Political Science became simpler post 1990 as nations clustered around two major clusters. The larger chunk consists of nations which align with, or aspire to, the western model of governance – democracy, multi-party elections, citizen rights and public sector governance reform to minimize the direct intervention of the government in the economy. India fits squarely into this set.

A smaller set of nations, with China in the lead, subscribe to the supremacy of the Party as the mediator between the State and the people. State control remains pervasive via public investment and Party cadres in key positions in the private sector. The “national interest” dominates citizen interest. Controls on family size (till recently), continuing controls on domestic migration and a weak judiciary are the downsides.

The “middle kingdom” shines

china shine

The spectacular economic success of China over the last four decades, including in reducing poverty below 3 per cent, provides powerful evidence that the State can function as effectively as the private sector. This model produces results but also future tensions in an artificial short-term, trade-off between citizen rights and economic progress. If development empowers people, how will a system based on the sacrifices of the many for a few, shake-off the bonds of political subservience it engenders?

Listening to discordant voices or ignoring “noise”

China has the managerial freedom to implement decisions without catering to the “noise” from political opponents or muted public opinion. Curiously, this is not too different from what Elon Musk, the founder of Tesla wants. By taking Tesla private he can avoid the relentless scrutiny of shareholders and the discipline of market expectations.  In India the need for consensus is a brake distorting efficient solutions. Consider the case of the Goods and Services Tax.  The GST, an efficient tax reform, languished for over a decade. In 2016 the Union government conceded managerial ground to the GST Council. It agreed to make implementation “revenue neutral” for state governments. A back stop Union government guarantee protects against short fall in tax revenues. The potential risk of “moral hazard” is the risk.  Multiple tax rates, knowingly sacrifice the efficiency gains from a single rate of tax. But the architecture now exists; systems are stabilizing, the rates can be adjusted based on experience. Listening to the people via the state governments has paid off.

Living with the “nuisance” of judicial review

China has no patience with judicial review of its decisions. This makes the government and the Party supreme. India is a liberal democracy, even though we chose to call it “socialist” in 1976 via an amendment to the constitution. The power of “public interest litigation” effectively restricts the ability of the government to undertake significant change, except via constitutionally aligned legislation.

The initiative of the Vajpayee government to privatise State Owned Entities in 2000 quickly ground to a halt. It became impossible to implement the legislative changes required to change the public ownership of state owned enterprises like ONGC, what have statutory status since 1956 or banks, which were nationalised by legislation in 1969 and select private industries nationalised in the 1970s.  “Reform by stealth” – the Indian approach, truly has its limitations.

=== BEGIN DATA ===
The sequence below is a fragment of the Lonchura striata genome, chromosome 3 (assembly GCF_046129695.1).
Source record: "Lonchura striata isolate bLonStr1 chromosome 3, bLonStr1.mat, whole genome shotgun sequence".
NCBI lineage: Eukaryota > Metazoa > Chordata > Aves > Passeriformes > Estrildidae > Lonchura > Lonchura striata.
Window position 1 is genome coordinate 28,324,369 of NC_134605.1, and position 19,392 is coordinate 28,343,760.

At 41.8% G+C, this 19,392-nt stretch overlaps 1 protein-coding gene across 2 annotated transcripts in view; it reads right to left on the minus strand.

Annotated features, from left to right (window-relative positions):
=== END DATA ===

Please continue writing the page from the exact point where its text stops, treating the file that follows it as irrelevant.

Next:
India, stolidly elephantine moves

Elephant

It is instructive that one and a half decades after electricity reforms were initiated in 2003 there are privatised electricity distribution utilities in the national capital of New Delhi but a State Electricity Board, created under the Electricity Supply Act 1948, continues to function in the state of Kerala – the last bastion of the Left.  India assimilates multiple ideological regimes, per the local context.

Local governments bring innovation and accountability

Successive Finance Commissions have devolved more resources and responsibilities to local bodies. But Panchayati Raj, the third level of government, embedded in the Constitution in 1992, remains sparingly implemented. One third of the annual growth in the pool of Union tax revenue must be incrementally, directly devolved to local government, as shared benefits. This will enhance local ownership of the growth process and facilitate empowered grassroots leaders to grow into future national leaders.

A nation of itinerants

train stations

Decentralisation brings to the fore, multiple potential threats – the problem of equitable allocation of funds; ideological permissiveness and political dismemberment. These are real threats.  But India has stabilizers built into the constitution– free migration and the rule of law. So long as our laws promote non-discrimination and equality, the market for work and liveability will make a person vote for national integration with her feet and move to a place, where she feels secure and productive.

One fourth of Indians do not live in the place where they were born. This is why the Aadhar unique digital identity, with appropriate safeguards for private information, is vital to secure seamless access to public services anywhere in this country of itinerants.

There is a curious dichotomy today. The world looks at India as a major determinant of its future. But we, within India, are still staring at our navel awaiting enlightenment from without. It is time we claim our place in the Sun by making our actions speak for us.

 

From the authors opinion piece at the Law School Policy Review, gust 19, 2018 https://lawschoolpolicyreview.com/2018/08/19/unbundling-state-effectiveness-current-perspectives/

Secrecy, privacy and property rights

access denied